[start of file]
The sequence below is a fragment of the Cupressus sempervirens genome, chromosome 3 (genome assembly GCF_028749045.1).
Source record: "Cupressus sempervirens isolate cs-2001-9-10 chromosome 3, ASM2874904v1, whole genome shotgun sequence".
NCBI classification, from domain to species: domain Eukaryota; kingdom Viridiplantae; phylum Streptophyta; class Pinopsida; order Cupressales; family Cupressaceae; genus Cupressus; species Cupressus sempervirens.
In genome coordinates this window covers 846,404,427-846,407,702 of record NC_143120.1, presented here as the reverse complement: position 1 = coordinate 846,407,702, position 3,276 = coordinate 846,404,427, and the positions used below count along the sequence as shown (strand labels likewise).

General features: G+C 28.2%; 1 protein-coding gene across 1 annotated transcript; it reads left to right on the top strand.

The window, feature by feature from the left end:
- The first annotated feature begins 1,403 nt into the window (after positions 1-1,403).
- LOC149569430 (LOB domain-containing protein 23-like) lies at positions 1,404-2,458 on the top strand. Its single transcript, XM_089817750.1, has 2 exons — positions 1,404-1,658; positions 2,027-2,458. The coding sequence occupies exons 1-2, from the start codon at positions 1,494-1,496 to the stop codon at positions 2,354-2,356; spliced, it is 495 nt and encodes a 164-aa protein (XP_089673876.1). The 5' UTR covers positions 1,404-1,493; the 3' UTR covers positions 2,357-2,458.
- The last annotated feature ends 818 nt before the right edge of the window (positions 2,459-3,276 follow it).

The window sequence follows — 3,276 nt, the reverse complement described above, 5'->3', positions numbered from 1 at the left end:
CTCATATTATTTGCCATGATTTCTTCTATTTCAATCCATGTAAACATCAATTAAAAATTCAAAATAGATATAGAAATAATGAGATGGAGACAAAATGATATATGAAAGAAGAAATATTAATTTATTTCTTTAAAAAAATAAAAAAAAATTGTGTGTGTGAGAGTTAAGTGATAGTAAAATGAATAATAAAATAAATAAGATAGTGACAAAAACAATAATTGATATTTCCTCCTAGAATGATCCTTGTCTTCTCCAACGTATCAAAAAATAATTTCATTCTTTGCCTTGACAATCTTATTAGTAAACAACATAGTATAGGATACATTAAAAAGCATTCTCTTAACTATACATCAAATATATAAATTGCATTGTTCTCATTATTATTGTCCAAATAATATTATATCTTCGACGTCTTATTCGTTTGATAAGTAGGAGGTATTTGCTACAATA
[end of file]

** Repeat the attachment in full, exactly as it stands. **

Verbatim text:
The sequence below is a fragment of the Cupressus sempervirens genome, chromosome 3 (genome assembly GCF_028749045.1).
Source record: "Cupressus sempervirens isolate cs-2001-9-10 chromosome 3, ASM2874904v1, whole genome shotgun sequence".
NCBI classification, from domain to species: domain Eukaryota; kingdom Viridiplantae; phylum Streptophyta; class Pinopsida; order Cupressales; family Cupressaceae; genus Cupressus; species Cupressus sempervirens.
In genome coordinates this window covers 846,404,427-846,407,702 of record NC_143120.1, presented here as the reverse complement: position 1 = coordinate 846,407,702, position 3,276 = coordinate 846,404,427, and the positions used below count along the sequence as shown (strand labels likewise).

General features: G+C 28.2%; 1 protein-coding gene across 1 annotated transcript; it reads left to right on the top strand.

The window, feature by feature from the left end:
- The first annotated feature begins 1,403 nt into the window (after positions 1-1,403).
- LOC149569430 (LOB domain-containing protein 23-like) lies at positions 1,404-2,458 on the top strand. Its single transcript, XM_089817750.1, has 2 exons — positions 1,404-1,658; positions 2,027-2,458. The coding sequence occupies exons 1-2, from the start codon at positions 1,494-1,496 to the stop codon at positions 2,354-2,356; spliced, it is 495 nt and encodes a 164-aa protein (XP_089673876.1). The 5' UTR covers positions 1,404-1,493; the 3' UTR covers positions 2,357-2,458.
- The last annotated feature ends 818 nt before the right edge of the window (positions 2,459-3,276 follow it).

The window sequence follows — 3,276 nt, the reverse complement described above, 5'->3', positions numbered from 1 at the left end:
CTCATATTATTTGCCATGATTTCTTCTATTTCAATCCATGTAAACATCAATTAAAAATTCAAAATAGATATAGAAATAATGAGATGGAGACAAAATGATATATGAAAGAAGAAATATTAATTTATTTCTTTAAAAAAATAAAAAAAAATTGTGTGTGTGAGAGTTAAGTGATAGTAAAATGAATAATAAAATAAATAAGATAGTGACAAAAACAATAATTGATATTTCCTCCTAGAATGATCCTTGTCTTCTCCAACGTATCAAAAAATAATTTCATTCTTTGCCTTGACAATCTTATTAGTAAACAACATAGTATAGGATACATTAAAAAGCATTCTCTTAACTATACATCAAATATATAAATTGCATTGTTCTCATTATTATTGTCCAAATAATATTATATCTTCGACGTCTTATTCGTTTGATAAGTAGGAGGTATTTGCTACAATA